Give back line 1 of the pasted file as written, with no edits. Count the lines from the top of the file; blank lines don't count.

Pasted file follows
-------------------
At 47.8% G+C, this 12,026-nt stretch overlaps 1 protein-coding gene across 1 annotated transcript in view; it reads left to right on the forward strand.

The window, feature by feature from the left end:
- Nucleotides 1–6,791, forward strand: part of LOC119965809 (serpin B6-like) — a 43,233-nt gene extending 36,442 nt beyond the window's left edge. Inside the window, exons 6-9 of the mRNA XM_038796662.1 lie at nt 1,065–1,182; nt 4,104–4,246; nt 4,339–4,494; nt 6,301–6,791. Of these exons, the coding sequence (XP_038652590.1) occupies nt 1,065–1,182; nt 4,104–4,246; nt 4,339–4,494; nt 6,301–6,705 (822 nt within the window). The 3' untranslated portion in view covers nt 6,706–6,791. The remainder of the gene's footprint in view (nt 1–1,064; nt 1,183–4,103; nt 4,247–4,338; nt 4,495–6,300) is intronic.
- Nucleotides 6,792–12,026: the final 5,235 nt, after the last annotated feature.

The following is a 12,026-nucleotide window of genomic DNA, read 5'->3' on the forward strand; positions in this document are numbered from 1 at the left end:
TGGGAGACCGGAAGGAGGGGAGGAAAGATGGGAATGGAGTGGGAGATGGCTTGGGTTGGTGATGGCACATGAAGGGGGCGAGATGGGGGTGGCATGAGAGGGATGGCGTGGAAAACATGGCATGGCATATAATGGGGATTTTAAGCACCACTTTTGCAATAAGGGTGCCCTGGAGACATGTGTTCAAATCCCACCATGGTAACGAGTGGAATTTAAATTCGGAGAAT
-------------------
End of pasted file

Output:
At 47.8% G+C, this 12,026-nt stretch overlaps 1 protein-coding gene across 1 annotated transcript in view; it reads left to right on the forward strand.